Objectives: To describe annual trends in syphilis seroprevalence and to identify risk factors of syphilis among pregnant women receiving antenatal care in Bobo-Dioulasso, Burkina Faso.
Methods: Women were recruited between January 1995 and July 1998 in three antenatal clinics where counselling and HIV testing services had been established in the context of a trial evaluating a short course of zidovudine to reduce mother to child transmission of HIV (ANRS 049 trial). Sociodemographic variables were collected during HIV pretest counselling sessions. Syphilis diagnosis was considered when serum was positive with both rapid plasma reagin and Treponema pallidum haemagglutination assay (TPHA) tests.
Results: Overall, 10 980 pregnant women were screened. Syphilis seroprevalence was 0.24% (95% confidence interval (CI): 0.15–0.35) without changes over time. HIV prevalence was 8.8% (CI: 8.3–9.3). In a multivariable analysis, having casual sex partners (odds ratio (OR) = 4.48; CI: 1.62–12.38), being HIV seropositive (OR = 2.62; CI: 1.02–6.74), and being illiterate (OR = 3.78; CI: 1.24–11.48) were independent risk factors for syphilis infection.
Conclusions: This study suggests low syphilis seroprevalence in this city of Burkina Faso. Sexually transmitted disease programmes should be reinforced to offer free access to syphilis screening and treatment in order to eliminate this disease, in coordination with HIV prevention and care.
- pregnant women
- Burkina Faso
Statistics from Altmetric.com
Syphilis remains a serious public health problem in sub-Saharan Africa.1 Epidemiological data show clearly an area of high prevalence in eastern and southern Africa and another one of low prevalence in western and northern Africa.2 Goeman et al note that demographic, sociological, economic, political, biological, medical, behavioural, and educational factors influence this ecological difference in syphilis epidemiology.2
As part of an HIV research programme, over 4 years we provided syphilis screening to all pregnant women attending prenatal clinics in Bobo-Dioulasso, Burkina Faso, west Africa. This work aimed at estimating the prevalence and annual trends of syphilis with a view to verifying the lowering prevalence suggested in the literature, and identifying factors associated with syphilis in pregnant women in this population.
Within the framework of a randomised placebo controlled trial evaluating a short regimen of zidovudine to reduce mother to child transmission of HIV (ANRS 049 trial), services for voluntary and confidential HIV testing were established in three mother and child health centres in Bobo-Dioulasso. Our method for enrolling and testing women for HIV infection has already been described.3 During pretest counselling sessions a standardised questionnaire was administered to collect sociodemographic and behavioural characteristics of pregnant women. Syphilis serology was performed using rapid plasma reagin (RPR) slide test and Treponema pallidum haemagglutination assay (TPHA) provided by BioMerieux (Paris, France). All subjects dually reactive to RPR slide test and TPHA were considered as having active syphilis.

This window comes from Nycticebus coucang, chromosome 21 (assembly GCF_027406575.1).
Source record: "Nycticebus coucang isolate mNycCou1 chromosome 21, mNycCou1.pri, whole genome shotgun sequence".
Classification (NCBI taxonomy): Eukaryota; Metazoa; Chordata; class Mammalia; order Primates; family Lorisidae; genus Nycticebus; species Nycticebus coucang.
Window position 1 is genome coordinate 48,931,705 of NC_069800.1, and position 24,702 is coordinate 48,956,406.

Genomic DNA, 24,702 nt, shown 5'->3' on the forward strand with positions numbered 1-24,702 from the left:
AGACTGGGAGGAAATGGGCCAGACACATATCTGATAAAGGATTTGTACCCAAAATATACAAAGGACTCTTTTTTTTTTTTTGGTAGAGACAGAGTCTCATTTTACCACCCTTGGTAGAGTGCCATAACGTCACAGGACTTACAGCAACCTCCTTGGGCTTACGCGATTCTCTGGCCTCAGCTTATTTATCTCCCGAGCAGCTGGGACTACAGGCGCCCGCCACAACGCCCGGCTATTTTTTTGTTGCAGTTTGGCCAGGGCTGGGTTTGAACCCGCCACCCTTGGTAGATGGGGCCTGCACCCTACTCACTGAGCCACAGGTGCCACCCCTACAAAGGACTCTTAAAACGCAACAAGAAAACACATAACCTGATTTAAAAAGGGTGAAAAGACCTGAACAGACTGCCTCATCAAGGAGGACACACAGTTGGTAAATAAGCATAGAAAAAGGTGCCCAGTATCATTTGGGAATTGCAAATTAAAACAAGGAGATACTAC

Data were analysed using the software packages epi-info and egret. Estimates of syphilis and HIV seroprevalence are presented with their 95% confidence interval (CI). The χ2 test for trend was used to compare yearly seroprevalence of syphilis from 1995 to 1998. The Pearson χ2 test and two tailed Fisher's exact test were applied to compare women with and without syphilis in terms of sociodemographic and behavioural data. Logistic regression analysis was used to look for independent risk factors for syphilis infection and to adjust for potential confounders. Since stratified analysis did not shown any interaction, no interaction term was included in the multivariate model.
Over the 4 years of the programme, HIV and syphilis screening was offered to 11 854 women in total and 10 990 (92.7%) accepted the offer. Ten could not be tested because of broken test tubes, so our study involved 10 980 women. Their average age was 25.7 years. The mean number of pregnancies was 3.5 and mean number of deliveries, 2.4. Fifteen per cent of the women had a history of abortion and 3.3% a history of stillbirth. Sixty five per cent of women were illiterate. Most women were married (88.4%). Six per cent of pregnant women reported condom use in the past year and 8% reported sex with a casual partner in the past 12 months. Finally, 11% of women had travelled outside Bobo-Dioulasso in the past year.
Only 26 women (0.24%, CI: 0.15–0.35) had syphilis. Table 1 shows annual syphilis infection seroprevalence observed between 1995 and 1998. Trend analysis showed no significant decrease in the syphilis infection rate (p=0.07). The seroprevalence of syphilis among pregnant women remained low and stable. In all, 975 women (8.8%) had a positive HIV serology. Five women were infected both with HIV and syphilis.
RISK FACTORS FOR SYPHILIS
Table 2 presents results from single and multivariable logistic regression analyses that have compared women with positive and negative syphilis serology with regard to sociodemographic and behavioural characteristics. The two groups of women were similar for age, obstetric history, marital status, and whether they reported condom use or travel in the past year or not. After adjusting for other factors, having occasional sexual partners, being illiterate, and having HIV seropositive were independent risk factors for the presence of syphilis infection among pregnant women in Bobo-Dioulasso.